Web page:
The reduced social and economic activity caused by the coronavirus pandemic has decreased Turkey's electricity demand and is likely to cause a drop in its trade volume, the head of the Turkish Energy Traders Association (ETD) said on Tuesday.
Although Turkey has not enforced a nationwide lockdown, the economic activities in the country declined sharply after the government ordered the closure of restaurants, cafes and other small businesses, while grocery stores and pharmacies remain open.
“The precautions taken to curb the COVID-19 outbreak have started to lower Turkey's power demand and electricity trade volume, as people are generally staying at and working from home,” said Burak Kuyan, head of ETD.
Turkey's electricity production hit the lowest level on Sunday at around 651,000 megawatt-hours, marking a nearly 5% decrease compared with the corresponding day last year.
“A sharp decline in Turkey's power demand has a lowering impact on energy prices due to oversupply of electricity," he said.
Turkey's installed power capacity stood at 91 gigawatts by the end of 2019.
Kuyan said companies in Turkey are working on plans to deal with the expected fall in power demand.
"The companies are working on the sustainability of their cash flows and financial structures because the demand drop is likely to create problems," he explained.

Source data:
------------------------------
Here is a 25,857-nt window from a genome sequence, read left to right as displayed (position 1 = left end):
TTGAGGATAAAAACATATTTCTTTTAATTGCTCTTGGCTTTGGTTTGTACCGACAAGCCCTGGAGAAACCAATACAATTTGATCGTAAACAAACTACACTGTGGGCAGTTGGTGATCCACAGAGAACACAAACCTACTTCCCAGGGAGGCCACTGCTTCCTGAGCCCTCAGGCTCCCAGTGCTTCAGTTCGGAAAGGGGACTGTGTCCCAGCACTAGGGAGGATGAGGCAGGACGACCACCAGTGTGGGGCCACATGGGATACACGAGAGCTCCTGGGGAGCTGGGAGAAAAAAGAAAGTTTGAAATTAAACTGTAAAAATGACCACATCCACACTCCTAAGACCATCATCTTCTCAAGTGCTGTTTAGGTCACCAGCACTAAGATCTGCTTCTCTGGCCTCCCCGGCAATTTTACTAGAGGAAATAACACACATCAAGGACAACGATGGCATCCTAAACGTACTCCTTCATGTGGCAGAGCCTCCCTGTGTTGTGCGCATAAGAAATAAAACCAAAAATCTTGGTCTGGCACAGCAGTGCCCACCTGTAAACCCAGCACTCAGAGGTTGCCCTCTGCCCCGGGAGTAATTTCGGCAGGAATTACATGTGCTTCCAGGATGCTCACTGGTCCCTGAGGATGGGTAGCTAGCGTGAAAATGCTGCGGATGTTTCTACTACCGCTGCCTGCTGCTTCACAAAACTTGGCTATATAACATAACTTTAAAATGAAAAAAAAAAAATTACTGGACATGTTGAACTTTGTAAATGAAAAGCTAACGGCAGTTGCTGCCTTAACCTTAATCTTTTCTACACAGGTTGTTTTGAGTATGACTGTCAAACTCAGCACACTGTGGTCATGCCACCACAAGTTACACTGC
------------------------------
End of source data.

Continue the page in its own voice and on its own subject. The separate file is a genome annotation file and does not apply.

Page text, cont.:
He said Europe’s demand for electricity had also reduced over the past few weeks due to the COVID-19 pandemic.
According to the European Network of Transmission System Operators for Electricity (ENTSOE), Italy's electricity demand declined by 20% since a lockdown was imposed, while France and Spain saw a demand drop of 13% and 10%, respectively.
Kuyan said Europe remains Turkey's biggest export market, including for electricity, so the declining demand in European countries has a direct impact on Turkey.
"The fall in power demand in Europe signifies lower economic activity. This drop could impact Turkey's electricity exports and its overall export data. It is very likely that the COVID-19 pandemic will decrease electricity exports to Europe in the mid-term," said the ETD head.
Reduction in overall demand was also reflected on Turkey’s energy import bill. The overall energy imports decreased by 7.4% to $3.13 billion in February compared with the same month in 2019, which accounted for 17.8% of the overall import figures, according to data released by the Turkish Statistical Institute on Tuesday.
The most significant decrease took place in crude oil purchases with Turkey importing approximately 2.32 million tons of crude oil in February, down from 2.34 million tons in the same period last year.
Meanwhile, Turkey’s Energy Exchange Istanbul (EXIST) trade volume in spot natural gas market performed much better than other energy markets, hitting a record high for 2020 on Monday, EXIST data showed on Tuesday.
Total trade on Monday amounted to 21.59 million liras, marking a hefty 384% increase over the previous day.
On Monday's spot market, 1,000 cubic meters of natural gas cost 1,441 liras, while the total natural gas trade volume amounted to 14.97 million cubic meters.